“I do not know what to do. His exam scores are appalling. But, I can’t blame him. My poor child… he puts his heart and soul into his studies. But, he finds it difficult to concentrate and recall all that he had studied. He was not like this before. Is it a behavioral problem?” Catherine (name changed for this article) could not stop worrying as John’s (name changed for this article) exam dates were approaching.
Catherine was relieved when she came to know that there could be reasons other than psychological issues for John’s problems.
John was the typical ‘king of junk food’ guy. He always had a love for french fries, cola, and donuts. In the past, Catherine used to control his intake of junk food. But, for the past few months, Catherine had been a bit relaxed on these. But, it had taken a toll on John’s health. In fact, that was the cause for the memory issues he was facing.
Catherine made a conscious effort to enrich John’s diet with some of the ‘Brain Foods’ I had incorporated in his diet plan. The positive result of it undoubtedly reflected in John’s better academic performance, and increased energy levels and brainpower.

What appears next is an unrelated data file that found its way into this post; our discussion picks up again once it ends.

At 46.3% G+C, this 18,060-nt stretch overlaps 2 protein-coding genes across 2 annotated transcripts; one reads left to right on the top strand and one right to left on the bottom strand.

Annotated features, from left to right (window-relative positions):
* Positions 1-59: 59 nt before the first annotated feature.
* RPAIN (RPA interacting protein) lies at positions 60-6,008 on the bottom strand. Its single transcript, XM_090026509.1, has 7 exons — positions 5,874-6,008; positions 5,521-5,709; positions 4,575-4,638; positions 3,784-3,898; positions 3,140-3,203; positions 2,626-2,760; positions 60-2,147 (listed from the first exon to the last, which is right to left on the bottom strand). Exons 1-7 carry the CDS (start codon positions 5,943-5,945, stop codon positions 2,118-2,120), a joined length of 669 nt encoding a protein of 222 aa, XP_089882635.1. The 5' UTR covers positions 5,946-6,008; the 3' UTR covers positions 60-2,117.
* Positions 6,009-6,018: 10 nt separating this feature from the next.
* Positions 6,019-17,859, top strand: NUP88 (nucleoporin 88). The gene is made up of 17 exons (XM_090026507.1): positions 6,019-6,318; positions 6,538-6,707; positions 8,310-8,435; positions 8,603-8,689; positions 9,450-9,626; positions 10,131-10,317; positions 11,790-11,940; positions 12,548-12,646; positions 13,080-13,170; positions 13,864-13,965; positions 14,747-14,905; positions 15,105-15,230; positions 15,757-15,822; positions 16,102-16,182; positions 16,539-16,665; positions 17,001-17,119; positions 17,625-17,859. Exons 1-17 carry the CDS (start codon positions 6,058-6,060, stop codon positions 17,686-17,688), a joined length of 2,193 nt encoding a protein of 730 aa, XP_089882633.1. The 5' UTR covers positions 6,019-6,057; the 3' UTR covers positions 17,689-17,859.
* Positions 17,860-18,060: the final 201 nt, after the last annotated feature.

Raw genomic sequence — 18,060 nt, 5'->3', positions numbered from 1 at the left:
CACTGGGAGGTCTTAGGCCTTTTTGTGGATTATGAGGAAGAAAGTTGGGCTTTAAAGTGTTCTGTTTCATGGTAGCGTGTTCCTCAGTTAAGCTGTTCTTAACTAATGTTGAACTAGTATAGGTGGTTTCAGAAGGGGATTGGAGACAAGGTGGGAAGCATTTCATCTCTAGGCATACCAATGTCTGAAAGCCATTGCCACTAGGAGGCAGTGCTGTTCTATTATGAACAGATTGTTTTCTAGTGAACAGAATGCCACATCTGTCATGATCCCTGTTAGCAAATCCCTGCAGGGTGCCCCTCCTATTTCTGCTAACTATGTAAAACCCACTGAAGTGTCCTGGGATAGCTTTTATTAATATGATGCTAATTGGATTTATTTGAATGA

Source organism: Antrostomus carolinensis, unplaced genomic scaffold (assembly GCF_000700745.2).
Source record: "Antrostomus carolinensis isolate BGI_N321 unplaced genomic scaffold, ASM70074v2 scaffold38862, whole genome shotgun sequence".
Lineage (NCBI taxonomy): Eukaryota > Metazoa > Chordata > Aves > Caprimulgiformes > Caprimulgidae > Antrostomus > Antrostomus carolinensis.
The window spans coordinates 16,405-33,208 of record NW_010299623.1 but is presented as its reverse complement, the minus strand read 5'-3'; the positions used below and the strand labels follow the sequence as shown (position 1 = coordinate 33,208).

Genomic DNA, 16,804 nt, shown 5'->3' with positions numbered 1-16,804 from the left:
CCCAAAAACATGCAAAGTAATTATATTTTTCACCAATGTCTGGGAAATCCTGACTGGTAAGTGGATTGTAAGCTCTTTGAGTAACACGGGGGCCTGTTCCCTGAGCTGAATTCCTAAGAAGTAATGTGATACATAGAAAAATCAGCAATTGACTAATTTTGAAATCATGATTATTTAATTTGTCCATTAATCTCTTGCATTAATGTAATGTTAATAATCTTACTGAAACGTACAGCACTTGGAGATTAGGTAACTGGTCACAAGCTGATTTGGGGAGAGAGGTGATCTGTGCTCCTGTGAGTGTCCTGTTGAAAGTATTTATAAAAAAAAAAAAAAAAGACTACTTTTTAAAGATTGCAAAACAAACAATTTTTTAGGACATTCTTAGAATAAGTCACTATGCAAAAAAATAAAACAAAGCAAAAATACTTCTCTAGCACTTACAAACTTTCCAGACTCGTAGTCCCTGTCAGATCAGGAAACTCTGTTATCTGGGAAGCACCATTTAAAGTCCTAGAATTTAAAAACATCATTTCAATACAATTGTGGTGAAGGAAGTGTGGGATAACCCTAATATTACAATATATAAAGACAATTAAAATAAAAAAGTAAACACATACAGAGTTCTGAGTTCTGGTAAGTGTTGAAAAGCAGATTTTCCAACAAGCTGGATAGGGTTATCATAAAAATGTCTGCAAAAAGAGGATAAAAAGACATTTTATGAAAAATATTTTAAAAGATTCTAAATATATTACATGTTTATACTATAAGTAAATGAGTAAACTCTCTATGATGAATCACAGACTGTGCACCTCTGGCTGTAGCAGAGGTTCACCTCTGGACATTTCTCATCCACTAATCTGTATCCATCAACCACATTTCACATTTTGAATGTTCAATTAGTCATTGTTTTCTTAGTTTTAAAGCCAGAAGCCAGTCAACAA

It is well established that nutrition and learning go hand in hand. If you include the following food items which I like to call ‘Brain Foods’ in your child’s diet, it could result in a positive effect on their brain development and memory functioning.
Monounsaturated fatty acids in this fruit help proper brain functioning. Have it in the form of a shake or as a dip mixed with vegetables.
Diets rich in blueberries help improve learning capacity and motor skills. If your child does not like the taste, give it to them fresh with yoghurt, as frozen pops or as candies by freeze-drying.
3. Lentils and Beans
Folate in lentils and beans help to increase brainpower. You can give about 100gms of cooked beans a day to your child.
Oatmeal is not just a healthy morning cereal; this also helps in improving memory power. Have it as a breakfast cereal with hot or cold milk.
5. Nuts and Seeds
Nuts and seeds are tasty and at the same time they help in brain development. Add an ounce of walnuts, hazelnuts, almonds, cashews, peanuts, sesame seeds, sunflower seeds or flaxseeds to your child’s everyday diet.
Catherine made small changes in John’s consciously. Gradually he changed from a ‘king of junk foods’ to a ‘king of brain foods’. His grades started improving and he became more confident of himself and his abilities. Is your child a ’emperor of junk foods’ or an ’emperor of brain foods’?
(This article first appeared in The Kidz Parade Edutainment Magazine)
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